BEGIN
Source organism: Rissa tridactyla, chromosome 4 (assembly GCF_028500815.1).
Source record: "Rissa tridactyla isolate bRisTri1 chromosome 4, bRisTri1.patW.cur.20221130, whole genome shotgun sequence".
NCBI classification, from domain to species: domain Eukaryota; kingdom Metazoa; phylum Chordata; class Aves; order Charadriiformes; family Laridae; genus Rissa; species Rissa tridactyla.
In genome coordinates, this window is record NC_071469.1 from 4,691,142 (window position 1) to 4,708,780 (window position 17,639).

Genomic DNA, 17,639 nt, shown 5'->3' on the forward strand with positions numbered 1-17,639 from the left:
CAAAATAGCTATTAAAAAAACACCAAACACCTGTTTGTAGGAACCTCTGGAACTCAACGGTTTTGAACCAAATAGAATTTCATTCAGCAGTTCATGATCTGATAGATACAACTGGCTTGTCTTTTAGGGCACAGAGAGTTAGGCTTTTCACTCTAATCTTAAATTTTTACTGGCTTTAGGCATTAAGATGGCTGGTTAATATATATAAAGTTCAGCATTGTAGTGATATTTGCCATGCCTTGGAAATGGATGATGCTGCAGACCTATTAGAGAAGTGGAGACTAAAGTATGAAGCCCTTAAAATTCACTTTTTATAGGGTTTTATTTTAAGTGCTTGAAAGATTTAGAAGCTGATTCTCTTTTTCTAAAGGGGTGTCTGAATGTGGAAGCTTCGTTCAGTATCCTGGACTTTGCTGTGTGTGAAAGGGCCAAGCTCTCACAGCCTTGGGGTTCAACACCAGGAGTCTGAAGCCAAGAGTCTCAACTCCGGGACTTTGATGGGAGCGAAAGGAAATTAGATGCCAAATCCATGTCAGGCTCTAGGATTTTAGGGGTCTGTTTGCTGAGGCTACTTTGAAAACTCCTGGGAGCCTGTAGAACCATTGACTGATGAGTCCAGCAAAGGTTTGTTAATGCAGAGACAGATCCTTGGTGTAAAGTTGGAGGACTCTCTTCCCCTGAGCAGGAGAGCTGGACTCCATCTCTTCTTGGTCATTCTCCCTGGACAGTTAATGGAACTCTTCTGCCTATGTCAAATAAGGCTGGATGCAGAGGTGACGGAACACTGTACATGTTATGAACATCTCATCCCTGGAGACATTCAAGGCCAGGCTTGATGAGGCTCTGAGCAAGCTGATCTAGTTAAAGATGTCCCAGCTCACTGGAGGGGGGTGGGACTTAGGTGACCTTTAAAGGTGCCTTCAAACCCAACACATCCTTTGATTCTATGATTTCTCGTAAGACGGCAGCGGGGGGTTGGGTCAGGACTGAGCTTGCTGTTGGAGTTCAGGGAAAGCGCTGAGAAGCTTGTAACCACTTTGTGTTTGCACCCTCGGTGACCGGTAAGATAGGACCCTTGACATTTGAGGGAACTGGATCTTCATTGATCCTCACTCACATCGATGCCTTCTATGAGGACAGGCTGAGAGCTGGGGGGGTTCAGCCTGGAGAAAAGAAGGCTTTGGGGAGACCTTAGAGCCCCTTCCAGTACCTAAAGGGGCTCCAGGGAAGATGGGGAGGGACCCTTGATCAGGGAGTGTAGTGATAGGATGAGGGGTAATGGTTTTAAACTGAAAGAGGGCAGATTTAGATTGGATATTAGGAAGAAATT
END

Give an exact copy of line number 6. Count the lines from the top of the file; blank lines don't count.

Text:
CAAAATAGCTATTAAAAAAACACCAAACACCTGTTTGTAGGAACCTCTGGAACTCAACGGTTTTGAACCAAATAGAATTTCATTCAGCAGTTCATGATCTGATAGATACAACTGGCTTGTCTTTTAGGGCACAGAGAGTTAGGCTTTTCACTCTAATCTTAAATTTTTACTGGCTTTAGGCATTAAGATGGCTGGTTAATATATATAAAGTTCAGCATTGTAGTGATATTTGCCATGCCTTGGAAATGGATGATGCTGCAGACCTATTAGAGAAGTGGAGACTAAAGTATGAAGCCCTTAAAATTCACTTTTTATAGGGTTTTATTTTAAGTGCTTGAAAGATTTAGAAGCTGATTCTCTTTTTCTAAAGGGGTGTCTGAATGTGGAAGCTTCGTTCAGTATCCTGGACTTTGCTGTGTGTGAAAGGGCCAAGCTCTCACAGCCTTGGGGTTCAACACCAGGAGTCTGAAGCCAAGAGTCTCAACTCCGGGACTTTGATGGGAGCGAAAGGAAATTAGATGCCAAATCCATGTCAGGCTCTAGGATTTTAGGGGTCTGTTTGCTGAGGCTACTTTGAAAACTCCTGGGAGCCTGTAGAACCATTGACTGATGAGTCCAGCAAAGGTTTGTTAATGCAGAGACAGATCCTTGGTGTAAAGTTGGAGGACTCTCTTCCCCTGAGCAGGAGAGCTGGACTCCATCTCTTCTTGGTCATTCTCCCTGGACAGTTAATGGAACTCTTCTGCCTATGTCAAATAAGGCTGGATGCAGAGGTGACGGAACACTGTACATGTTATGAACATCTCATCCCTGGAGACATTCAAGGCCAGGCTTGATGAGGCTCTGAGCAAGCTGATCTAGTTAAAGATGTCCCAGCTCACTGGAGGGGGGTGGGACTTAGGTGACCTTTAAAGGTGCCTTCAAACCCAACACATCCTTTGATTCTATGATTTCTCGTAAGACGGCAGCGGGGGGTTGGGTCAGGACTGAGCTTGCTGTTGGAGTTCAGGGAAAGCGCTGAGAAGCTTGTAACCACTTTGTGTTTGCACCCTCGGTGACCGGTAAGATAGGACCCTTGACATTTGAGGGAACTGGATCTTCATTGATCCTCACTCACATCGATGCCTTCTATGAGGACAGGCTGAGAGCTGGGGGGGTTCAGCCTGGAGAAAAGAAGGCTTTGGGGAGACCTTAGAGCCCCTTCCAGTACCTAAAGGGGCTCCAGGGAAGATGGGGAGGGACCCTTGATCAGGGAGTGTAGTGATAGGATGAGGGGTAATGGTTTTAAACTGAAAGAGGGCAGATTTAGATTGGATATTAGGAAGAAATT